A Different View of A Handful of Dust

The Italian online religious newspaper Radio Spada has posted an article reviewing Waugh’s novel A Handful of Dust. This is by Luca Fumagalli who has previously written about Waugh’s work. See previous posts. He begins his article with this:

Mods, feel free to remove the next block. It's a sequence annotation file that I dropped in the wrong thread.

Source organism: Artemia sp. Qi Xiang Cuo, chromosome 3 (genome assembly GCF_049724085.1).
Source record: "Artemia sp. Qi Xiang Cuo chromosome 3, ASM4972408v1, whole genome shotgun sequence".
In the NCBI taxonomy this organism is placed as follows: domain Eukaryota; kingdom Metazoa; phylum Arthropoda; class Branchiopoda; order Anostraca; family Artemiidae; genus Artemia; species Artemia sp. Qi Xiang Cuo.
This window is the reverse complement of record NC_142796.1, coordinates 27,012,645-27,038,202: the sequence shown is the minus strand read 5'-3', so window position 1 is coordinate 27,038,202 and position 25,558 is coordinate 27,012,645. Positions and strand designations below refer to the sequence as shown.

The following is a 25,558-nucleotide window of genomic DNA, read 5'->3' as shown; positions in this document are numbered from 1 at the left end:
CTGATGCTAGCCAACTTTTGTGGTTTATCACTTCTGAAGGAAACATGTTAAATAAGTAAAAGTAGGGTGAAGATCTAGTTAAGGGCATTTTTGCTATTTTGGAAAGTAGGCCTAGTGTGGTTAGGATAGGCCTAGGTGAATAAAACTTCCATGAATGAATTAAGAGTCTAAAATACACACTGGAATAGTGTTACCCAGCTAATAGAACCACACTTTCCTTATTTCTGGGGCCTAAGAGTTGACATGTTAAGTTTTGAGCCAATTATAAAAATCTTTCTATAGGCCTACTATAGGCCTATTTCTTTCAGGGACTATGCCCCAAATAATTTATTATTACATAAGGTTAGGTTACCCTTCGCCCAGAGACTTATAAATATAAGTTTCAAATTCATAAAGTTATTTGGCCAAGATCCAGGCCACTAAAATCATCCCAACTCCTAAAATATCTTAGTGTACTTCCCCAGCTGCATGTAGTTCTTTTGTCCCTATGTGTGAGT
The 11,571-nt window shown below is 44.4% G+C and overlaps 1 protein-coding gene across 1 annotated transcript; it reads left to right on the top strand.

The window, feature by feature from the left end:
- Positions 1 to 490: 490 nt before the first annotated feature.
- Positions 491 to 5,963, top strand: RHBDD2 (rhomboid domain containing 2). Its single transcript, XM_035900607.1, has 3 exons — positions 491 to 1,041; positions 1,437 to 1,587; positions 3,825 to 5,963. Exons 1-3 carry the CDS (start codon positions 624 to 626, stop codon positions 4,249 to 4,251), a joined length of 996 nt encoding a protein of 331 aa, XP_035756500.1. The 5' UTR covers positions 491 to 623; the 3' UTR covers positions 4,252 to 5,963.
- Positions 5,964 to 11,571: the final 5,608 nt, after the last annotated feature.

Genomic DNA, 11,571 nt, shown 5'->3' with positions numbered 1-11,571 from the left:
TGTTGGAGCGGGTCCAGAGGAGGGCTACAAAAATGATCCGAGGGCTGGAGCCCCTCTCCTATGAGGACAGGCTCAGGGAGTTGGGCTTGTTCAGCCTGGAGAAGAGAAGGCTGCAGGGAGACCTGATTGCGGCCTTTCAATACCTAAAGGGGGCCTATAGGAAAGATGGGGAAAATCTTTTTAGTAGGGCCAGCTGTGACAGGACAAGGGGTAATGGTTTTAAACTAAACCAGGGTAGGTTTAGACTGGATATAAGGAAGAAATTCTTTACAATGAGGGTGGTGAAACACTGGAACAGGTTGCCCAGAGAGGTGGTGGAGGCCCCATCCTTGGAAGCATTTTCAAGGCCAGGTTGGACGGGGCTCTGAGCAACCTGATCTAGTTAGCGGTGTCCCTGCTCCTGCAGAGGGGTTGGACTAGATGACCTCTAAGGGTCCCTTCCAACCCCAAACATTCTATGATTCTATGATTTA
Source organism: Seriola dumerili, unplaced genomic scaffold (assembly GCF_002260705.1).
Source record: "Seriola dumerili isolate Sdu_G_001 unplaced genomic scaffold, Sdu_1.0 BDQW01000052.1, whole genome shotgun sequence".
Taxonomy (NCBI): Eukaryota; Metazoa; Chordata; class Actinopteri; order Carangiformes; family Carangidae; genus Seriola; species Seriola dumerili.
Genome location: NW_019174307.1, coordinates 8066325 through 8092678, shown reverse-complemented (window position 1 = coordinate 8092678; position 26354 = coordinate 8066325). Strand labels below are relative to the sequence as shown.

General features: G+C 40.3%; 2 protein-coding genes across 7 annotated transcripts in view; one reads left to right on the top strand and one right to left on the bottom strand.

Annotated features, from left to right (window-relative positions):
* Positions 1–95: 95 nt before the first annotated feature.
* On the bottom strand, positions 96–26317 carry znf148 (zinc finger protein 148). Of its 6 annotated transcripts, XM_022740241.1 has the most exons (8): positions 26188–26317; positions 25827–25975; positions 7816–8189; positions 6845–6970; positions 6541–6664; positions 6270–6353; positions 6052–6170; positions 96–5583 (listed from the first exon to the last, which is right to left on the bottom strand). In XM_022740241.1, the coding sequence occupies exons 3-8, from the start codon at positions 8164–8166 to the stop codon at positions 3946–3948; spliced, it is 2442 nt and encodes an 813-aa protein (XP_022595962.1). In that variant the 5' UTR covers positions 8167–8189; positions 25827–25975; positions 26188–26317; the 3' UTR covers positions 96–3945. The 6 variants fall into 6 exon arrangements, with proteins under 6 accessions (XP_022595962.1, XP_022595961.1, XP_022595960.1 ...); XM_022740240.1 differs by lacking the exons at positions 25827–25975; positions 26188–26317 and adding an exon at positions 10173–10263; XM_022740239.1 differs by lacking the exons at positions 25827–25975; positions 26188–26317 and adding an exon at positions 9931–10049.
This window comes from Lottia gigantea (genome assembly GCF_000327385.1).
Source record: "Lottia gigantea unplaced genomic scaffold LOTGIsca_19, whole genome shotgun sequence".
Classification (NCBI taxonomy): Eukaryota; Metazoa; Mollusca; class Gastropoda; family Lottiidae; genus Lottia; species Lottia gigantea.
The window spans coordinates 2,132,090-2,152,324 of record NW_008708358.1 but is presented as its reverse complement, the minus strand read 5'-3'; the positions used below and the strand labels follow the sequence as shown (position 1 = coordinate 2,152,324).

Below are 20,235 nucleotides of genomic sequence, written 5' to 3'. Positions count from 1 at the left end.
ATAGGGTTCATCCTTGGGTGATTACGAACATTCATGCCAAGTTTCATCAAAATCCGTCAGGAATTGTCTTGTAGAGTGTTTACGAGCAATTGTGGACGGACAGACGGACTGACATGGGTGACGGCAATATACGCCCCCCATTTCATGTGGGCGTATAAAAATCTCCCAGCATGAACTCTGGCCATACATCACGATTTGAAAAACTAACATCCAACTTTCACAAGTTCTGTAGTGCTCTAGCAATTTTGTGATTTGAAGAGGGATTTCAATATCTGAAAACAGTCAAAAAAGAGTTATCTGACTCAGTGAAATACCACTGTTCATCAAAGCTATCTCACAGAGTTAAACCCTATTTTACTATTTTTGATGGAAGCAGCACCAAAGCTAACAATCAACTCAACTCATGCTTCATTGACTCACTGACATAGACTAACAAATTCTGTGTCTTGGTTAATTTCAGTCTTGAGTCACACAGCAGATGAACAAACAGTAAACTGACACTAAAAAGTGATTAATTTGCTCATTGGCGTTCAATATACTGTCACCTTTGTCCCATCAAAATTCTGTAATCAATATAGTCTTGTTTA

Released in 1934, A Handful of Dust is often considered Evelyn Waugh’s masterpiece. If, on such a judgment, it is legitimate to have some reservations – in this case personal taste has a not insignificant weight – certainly the book marked a turning point in the career of the English writer, acting as a watershed among his early works, characterized by satire to the limit of the surreal, and the novels of the following years, religiously more mature (above all Brideshead Revisited and the war trilogy Sword of Honor). In A Handful of Dust, in fact, ridiculous and grotesque passages alternate with singularly gloomy pages which, in addition to preparing the ground for the final tragedy, show that there is nothing behind modern secularized society, dominated by a secular humanism that, paradoxically, is in all respects inhuman [Italian: mostrano quel nulla che si cela dietro la moderna società secolarizzata, dominata da un umanitarismo laico che, paradossalmente, è in tutto e per tutto disumano]: that is why A Handful of Dust can be, quite rightly, called the first Catholic novel written by Waugh.